Stanfield handling soybeans with care
WHITE HALL, Md. (Sept. 19, 2017) — To hear Ed Stanfield detail his intensive management of soybeans, one might think he’s growing tomatoes, watermelons or some other high value crop.
After planting the relatively small 225 acres of soybeans at Edrich Farm, Stanfield said he’ll make at least three trips through the field but depending on scouting results through the season, he’s made as many as ten trips over the crop to boost plant health and yield.
Applications start when plants are six inches tall and in some fields go deep into the season, as the plants brush up against the bottom of the sprayer.
He said it’s often the plants will be at his chest, he’s had some areas where they reached his chin.
“I treat soybeans as a vegetable,” he told farmers during a recent field day for The Mill, held at Clear Meadow Farm in Harford County. “I’ve made zero hay because I’ve spent my whole summer spraying beans.”
In the last six year’s Stanfield, who farms in Randallstown, Md., said he’s changed a lot about growing soybeans to consistently pass the 100-bushel per acre mark.
Growing on relatively poor soils — “It’s hard to find the dirt in between the rocks in some places,” he said — Stanfield said moving to foliar feeding for fertilizing, along with a diligent scouting program is at the core of his growing successes, spoon-feeding the crop with different blends and products throughout the season to maximize uptake and efficiency.
“On your soil and your farm everybody will be different. Every field will be different. I’m just trying to make the best of what I have available,” he said. The soil is “a limiting factor but the foliars have helped me eliminate that.”
Applications include plant food products specified for different growth stages, biologicals, carbon, micronutrients, fungicide and even sugar late in the season.
“I don’t want it to run out of gas,” he said, referring to using sugar.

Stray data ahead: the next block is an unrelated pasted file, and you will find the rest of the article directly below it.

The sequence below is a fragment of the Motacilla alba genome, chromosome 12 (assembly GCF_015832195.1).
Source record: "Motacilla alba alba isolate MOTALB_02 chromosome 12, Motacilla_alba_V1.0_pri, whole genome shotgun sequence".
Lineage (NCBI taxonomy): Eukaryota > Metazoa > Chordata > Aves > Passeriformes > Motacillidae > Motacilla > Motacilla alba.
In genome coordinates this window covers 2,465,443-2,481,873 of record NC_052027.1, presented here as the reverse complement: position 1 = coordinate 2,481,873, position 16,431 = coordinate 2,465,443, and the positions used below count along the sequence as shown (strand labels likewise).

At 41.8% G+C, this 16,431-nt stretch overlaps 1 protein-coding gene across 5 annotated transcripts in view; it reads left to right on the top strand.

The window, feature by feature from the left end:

No doubt the cost of those applications stack up.
Stanfield said it adds between $250 to $400 to his per acre cost, but with the yields he’s getting, it’s worthwhile, even in a time of lowered commodity prices.
“It’s a whole different way of thinking. You have to commit yourself to doing it,” he told farmers at the field day. “You can’t control price. Go worry about growing more bushels, something you can have an impact on.”
Stanfield has been growing soybeans continuously for ten years on some of his fields and not used granular fertilizer in five years.
“I can’t make money on corn, that’s why I’m in the direction I’m in,” he said.
After six years, Stanfield said his soybean program is sustainable.
He said he’s starting to see some potassium deficiency in the soil but able to amend it during the growing season.
“I’m not depleting the soil other than nitrogen. I’m sucking all that out,” he said.
Other departures from the norm on soybean growing include planting depth at two inches and his seeding rate is 180,000 seeds per acre, much higher than most farmers and most seed dealers recommend.
“It’s totally against everything I’ve been taught,” he told farmers at the field day.
But Stanfield said it’s paid off for him.
“I didn’t hit 90 bushels until l went to 180,” he said.
Stanfield walks and scouts his bean fields at least once a week, but some fields got a daily visit and some even more than that.
Growing just 225 acres of soybeans, Stanfield said he has to get high yields to stay viable.
“I’m only worried about bushels. That’s the only way I’ll survive. I don’t have a lot of acres.”
Easton, MD 21601-8925